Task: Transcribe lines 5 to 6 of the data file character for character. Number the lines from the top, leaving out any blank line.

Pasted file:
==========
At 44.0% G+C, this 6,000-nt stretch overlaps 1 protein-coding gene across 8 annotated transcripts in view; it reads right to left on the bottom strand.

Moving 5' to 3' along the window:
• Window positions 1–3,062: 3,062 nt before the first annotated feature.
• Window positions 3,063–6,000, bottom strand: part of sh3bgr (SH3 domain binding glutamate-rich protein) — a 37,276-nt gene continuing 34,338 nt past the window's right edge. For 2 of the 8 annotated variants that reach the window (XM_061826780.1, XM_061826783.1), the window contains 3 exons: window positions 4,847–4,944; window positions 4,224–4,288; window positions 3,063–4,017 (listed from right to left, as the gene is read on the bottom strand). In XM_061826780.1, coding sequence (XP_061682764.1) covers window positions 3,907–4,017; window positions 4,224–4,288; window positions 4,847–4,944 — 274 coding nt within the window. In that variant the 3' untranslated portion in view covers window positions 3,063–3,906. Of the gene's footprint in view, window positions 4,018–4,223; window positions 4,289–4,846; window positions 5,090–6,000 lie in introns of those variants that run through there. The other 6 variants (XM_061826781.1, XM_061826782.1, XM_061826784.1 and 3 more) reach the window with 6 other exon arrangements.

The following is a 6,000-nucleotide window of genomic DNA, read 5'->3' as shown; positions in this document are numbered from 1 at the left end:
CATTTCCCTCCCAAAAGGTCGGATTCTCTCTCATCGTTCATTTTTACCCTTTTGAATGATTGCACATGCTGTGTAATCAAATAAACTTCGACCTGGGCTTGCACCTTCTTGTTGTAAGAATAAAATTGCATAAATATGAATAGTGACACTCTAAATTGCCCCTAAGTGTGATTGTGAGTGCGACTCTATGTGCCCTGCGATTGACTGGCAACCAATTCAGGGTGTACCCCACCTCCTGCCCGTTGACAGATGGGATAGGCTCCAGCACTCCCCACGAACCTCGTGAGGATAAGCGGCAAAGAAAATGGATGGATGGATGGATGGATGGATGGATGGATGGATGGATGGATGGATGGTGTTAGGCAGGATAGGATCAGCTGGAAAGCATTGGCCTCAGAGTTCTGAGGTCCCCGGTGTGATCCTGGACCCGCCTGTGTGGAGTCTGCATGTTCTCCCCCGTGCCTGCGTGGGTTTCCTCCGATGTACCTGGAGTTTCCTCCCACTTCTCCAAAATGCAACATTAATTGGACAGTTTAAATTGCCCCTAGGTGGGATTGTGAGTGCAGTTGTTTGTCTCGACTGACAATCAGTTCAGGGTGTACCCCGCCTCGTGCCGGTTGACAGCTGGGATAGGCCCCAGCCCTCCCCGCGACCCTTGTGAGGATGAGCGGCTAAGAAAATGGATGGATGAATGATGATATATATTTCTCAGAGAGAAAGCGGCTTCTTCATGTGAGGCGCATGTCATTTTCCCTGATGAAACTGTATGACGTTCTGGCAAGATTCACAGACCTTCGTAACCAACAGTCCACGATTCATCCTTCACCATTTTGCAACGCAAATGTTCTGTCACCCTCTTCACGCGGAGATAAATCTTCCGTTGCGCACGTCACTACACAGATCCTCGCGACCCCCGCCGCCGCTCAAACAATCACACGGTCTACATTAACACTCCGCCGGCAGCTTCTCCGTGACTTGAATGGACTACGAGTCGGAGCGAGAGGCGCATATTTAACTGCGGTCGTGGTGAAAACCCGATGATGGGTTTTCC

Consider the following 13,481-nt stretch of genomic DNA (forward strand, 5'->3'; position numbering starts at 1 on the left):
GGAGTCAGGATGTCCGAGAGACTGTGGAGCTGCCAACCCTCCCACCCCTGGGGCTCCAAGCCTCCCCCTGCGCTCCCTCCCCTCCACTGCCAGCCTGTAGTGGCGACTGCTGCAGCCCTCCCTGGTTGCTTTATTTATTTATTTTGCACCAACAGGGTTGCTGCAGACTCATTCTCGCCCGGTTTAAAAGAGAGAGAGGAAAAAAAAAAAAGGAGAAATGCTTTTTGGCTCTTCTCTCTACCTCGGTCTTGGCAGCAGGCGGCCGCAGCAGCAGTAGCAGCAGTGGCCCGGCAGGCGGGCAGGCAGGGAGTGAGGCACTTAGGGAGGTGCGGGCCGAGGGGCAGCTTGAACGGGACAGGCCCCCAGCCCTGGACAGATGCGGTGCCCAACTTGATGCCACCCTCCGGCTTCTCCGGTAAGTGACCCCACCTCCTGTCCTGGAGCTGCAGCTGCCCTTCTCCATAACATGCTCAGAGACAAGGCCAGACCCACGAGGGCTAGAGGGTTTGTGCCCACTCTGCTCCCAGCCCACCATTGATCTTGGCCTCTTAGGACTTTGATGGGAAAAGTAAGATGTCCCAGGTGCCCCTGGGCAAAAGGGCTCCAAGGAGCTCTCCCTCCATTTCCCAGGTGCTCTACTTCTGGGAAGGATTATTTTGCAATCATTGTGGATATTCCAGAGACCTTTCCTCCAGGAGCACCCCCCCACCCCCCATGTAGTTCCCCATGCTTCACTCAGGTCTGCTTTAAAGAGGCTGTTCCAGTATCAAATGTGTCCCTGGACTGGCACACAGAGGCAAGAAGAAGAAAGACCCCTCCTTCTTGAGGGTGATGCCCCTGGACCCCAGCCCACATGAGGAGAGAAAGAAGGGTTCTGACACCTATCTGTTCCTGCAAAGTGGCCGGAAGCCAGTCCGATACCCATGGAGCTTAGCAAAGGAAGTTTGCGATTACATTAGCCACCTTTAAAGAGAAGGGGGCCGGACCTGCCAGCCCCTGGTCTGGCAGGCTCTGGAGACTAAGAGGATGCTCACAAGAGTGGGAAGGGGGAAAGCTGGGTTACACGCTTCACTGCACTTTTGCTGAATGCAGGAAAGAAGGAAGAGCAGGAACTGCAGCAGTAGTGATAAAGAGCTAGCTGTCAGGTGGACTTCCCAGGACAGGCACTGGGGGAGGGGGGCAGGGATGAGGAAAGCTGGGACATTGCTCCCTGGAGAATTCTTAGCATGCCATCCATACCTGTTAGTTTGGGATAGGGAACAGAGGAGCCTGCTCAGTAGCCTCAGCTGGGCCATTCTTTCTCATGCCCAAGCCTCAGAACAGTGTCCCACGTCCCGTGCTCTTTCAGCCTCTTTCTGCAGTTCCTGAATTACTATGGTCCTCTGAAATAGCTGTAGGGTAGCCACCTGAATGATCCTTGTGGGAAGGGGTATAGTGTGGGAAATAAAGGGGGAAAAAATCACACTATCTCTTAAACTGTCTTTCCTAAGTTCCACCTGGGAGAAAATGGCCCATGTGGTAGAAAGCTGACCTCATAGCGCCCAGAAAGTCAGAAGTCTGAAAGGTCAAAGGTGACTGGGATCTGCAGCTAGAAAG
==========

The following is a 6,000-nucleotide window of genomic DNA, read 5'->3' as shown; positions in this document are numbered from 1 at the left end:
CATTTCCCTCCCAAAAGGTCGGATTCTCTCTCATCGTTCATTTTTACCCTTTTGAATGATTGCACATGCTGTGTAATCAAATAAACTTCGACCTGGGCTTGCACCTTCTTGTTGTAAGAATAAAATTGCATAAATATGAATAGTGACACTCTAAATTGCCCCTAAGTGTGATTGTGAGTGCGACTCTATGTGCCCTGCGATTGACTGGCAACCAATTCAGGGTGTACCCCACCTCCTGCCCGTTGACAGATGGGATAGGCTCCAGCACTCCCCACGAACCTCGTGAGGATAAGCGGCAAAGAAAATGGATGGATGGATGGATGGATGGATGGATGGATGGATGGATGGATGGATGGTGTTAGGCAGGATAGGATCAGCTGGAAAGCATTGGCCTCAGAGTTCTGAGGTCCCCGGTGTGATCCTGGACCCGCCTGTGTGGAGTCTGCATGTTCTCCCCCGTGCCTGCGTGGGTTTCCTCCGATGTACCTGGAGTTTCCTCCCACTTCTCCAAAATGCAACATTAATTGGACAGTTTAAATTGCCCCTAGGTGGGATTGTGAGTGCAGTTGTTTGTCTCGACTGACAATCAGTTCAGGGTGTACCCCGCCTCGTGCCGGTTGACAGCTGGGATAGGCCCCAGCCCTCCCCGCGACCCTTGTGAGGATGAGCGGCTAAGAAAATGGATGGATGAATGATGATATATATTTCTCAGAGAGAAAGCGGCTTCTTCATGTGAGGCGCATGTCATTTTCCCTGATGAAACTGTATGACGTTCTGGCAAGATTCACAGACCTTCGTAACCAACAGTCCACGATTCATCCTTCACCATTTTGCAACGCAAATGTTCTGTCACCCTCTTCACGCGGAGATAAATCTTCCGTTGCGCACGTCACTACACAGATCCTCGCGACCCCCGCCGCCGCTCAAACAATCACACGGTCTACATTAACACTCCGCCGGCAGCTTCTCCGTGACTTGAATGGACTACGAGTCGGAGCGAGAGGCGCATATTTAACTGCGGTCGTGGTGAAAACCCGATGATGGGTTTTCC